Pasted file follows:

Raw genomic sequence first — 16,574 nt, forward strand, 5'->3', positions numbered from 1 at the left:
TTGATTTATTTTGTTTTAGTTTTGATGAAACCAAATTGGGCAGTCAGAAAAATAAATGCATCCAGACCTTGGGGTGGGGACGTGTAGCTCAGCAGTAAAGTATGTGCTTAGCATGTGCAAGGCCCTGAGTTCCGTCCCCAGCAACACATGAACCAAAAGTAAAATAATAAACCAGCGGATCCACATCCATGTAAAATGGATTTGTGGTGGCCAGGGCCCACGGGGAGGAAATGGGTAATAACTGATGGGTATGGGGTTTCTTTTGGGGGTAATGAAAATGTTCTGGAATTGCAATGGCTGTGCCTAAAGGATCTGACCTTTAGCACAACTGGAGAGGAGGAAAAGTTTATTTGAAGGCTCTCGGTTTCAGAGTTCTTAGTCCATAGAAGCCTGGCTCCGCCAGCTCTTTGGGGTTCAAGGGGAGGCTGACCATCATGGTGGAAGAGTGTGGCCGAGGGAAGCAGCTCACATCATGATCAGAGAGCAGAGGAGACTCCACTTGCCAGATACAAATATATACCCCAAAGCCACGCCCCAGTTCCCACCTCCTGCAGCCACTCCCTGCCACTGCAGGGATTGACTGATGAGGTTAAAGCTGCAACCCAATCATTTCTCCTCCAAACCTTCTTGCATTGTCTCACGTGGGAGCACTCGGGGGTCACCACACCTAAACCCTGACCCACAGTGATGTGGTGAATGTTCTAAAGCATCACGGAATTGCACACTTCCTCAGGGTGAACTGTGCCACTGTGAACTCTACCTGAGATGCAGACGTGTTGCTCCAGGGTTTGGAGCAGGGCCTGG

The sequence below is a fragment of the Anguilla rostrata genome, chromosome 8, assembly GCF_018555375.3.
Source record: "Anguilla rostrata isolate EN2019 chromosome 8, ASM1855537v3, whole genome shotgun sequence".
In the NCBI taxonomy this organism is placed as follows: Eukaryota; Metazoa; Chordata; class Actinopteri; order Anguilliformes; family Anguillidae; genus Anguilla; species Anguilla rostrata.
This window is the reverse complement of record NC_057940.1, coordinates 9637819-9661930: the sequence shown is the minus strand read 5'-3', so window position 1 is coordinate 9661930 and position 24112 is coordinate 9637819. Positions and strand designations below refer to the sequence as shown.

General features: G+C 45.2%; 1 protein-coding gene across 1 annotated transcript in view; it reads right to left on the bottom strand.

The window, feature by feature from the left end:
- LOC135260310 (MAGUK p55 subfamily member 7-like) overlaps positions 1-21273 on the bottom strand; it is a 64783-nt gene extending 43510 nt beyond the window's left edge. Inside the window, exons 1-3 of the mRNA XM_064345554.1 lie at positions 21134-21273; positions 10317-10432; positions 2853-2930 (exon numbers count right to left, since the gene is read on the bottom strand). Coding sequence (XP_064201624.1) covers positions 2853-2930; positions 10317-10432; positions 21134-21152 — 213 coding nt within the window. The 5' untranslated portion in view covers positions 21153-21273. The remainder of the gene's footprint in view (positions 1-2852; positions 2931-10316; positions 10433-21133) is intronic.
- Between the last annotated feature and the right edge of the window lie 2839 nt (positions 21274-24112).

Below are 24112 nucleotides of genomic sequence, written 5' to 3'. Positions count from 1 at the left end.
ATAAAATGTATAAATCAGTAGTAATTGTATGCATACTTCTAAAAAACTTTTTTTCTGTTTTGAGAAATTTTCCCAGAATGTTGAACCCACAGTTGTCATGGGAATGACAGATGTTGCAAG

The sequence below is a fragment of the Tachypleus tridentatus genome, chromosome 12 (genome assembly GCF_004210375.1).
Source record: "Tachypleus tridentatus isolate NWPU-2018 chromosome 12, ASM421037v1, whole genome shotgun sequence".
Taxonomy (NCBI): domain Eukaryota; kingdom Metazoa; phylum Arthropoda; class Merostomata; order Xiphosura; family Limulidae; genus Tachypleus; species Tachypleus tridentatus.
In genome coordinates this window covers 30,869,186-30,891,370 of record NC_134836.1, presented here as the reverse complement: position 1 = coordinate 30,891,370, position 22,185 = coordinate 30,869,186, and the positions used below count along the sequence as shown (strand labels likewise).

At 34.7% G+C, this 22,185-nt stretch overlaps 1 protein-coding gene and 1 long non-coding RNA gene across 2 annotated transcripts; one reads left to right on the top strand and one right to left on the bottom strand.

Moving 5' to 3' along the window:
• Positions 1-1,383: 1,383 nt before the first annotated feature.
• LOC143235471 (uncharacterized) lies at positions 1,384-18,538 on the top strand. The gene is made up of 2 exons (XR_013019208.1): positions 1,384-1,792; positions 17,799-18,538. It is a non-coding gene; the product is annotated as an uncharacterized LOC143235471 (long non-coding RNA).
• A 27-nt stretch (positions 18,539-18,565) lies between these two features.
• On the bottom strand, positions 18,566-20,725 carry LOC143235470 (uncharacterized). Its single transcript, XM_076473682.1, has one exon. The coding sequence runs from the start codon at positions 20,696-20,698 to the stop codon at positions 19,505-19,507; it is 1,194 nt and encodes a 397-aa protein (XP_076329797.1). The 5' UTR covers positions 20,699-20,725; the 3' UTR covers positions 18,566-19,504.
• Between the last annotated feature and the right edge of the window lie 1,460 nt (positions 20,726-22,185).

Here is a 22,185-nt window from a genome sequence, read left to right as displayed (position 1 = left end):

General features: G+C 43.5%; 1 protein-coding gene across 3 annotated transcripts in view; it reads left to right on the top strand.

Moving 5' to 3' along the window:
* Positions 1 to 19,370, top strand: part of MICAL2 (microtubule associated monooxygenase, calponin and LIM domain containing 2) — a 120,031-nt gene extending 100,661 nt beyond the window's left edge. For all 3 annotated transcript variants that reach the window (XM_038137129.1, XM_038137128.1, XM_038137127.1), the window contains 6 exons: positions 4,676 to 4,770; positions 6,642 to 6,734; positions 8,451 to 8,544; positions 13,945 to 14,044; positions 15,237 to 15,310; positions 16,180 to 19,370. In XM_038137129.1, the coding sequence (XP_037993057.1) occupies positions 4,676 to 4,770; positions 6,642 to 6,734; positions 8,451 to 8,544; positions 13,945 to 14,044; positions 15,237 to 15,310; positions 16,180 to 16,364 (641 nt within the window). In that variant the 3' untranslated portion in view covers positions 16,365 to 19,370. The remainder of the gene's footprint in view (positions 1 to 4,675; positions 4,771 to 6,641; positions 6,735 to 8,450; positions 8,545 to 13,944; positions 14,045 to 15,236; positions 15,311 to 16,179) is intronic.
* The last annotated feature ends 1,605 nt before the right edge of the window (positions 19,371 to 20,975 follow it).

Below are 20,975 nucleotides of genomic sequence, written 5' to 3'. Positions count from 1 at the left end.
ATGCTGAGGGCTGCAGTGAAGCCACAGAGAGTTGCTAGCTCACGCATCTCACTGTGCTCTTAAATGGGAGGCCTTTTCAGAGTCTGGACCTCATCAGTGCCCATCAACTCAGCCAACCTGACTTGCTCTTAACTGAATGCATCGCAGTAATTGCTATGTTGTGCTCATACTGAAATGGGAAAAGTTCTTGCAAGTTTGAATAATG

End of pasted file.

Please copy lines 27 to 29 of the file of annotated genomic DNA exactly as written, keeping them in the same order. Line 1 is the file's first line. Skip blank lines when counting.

* Positions 1 to 19,370, top strand: part of MICAL2 (microtubule associated monooxygenase, calponin and LIM domain containing 2) — a 120,031-nt gene extending 100,661 nt beyond the window's left edge. For all 3 annotated transcript variants that reach the window (XM_038137129.1, XM_038137128.1, XM_038137127.1), the window contains 6 exons: positions 4,676 to 4,770; positions 6,642 to 6,734; positions 8,451 to 8,544; positions 13,945 to 14,044; positions 15,237 to 15,310; positions 16,180 to 19,370. In XM_038137129.1, the coding sequence (XP_037993057.1) occupies positions 4,676 to 4,770; positions 6,642 to 6,734; positions 8,451 to 8,544; positions 13,945 to 14,044; positions 15,237 to 15,310; positions 16,180 to 16,364 (641 nt within the window). In that variant the 3' untranslated portion in view covers positions 16,365 to 19,370. The remainder of the gene's footprint in view (positions 1 to 4,675; positions 4,771 to 6,641; positions 6,735 to 8,450; positions 8,545 to 13,944; positions 14,045 to 15,236; positions 15,311 to 16,179) is intronic.
* The last annotated feature ends 1,605 nt before the right edge of the window (positions 19,371 to 20,975 follow it).

Below are 20,975 nucleotides of genomic sequence, written 5' to 3'. Positions count from 1 at the left end.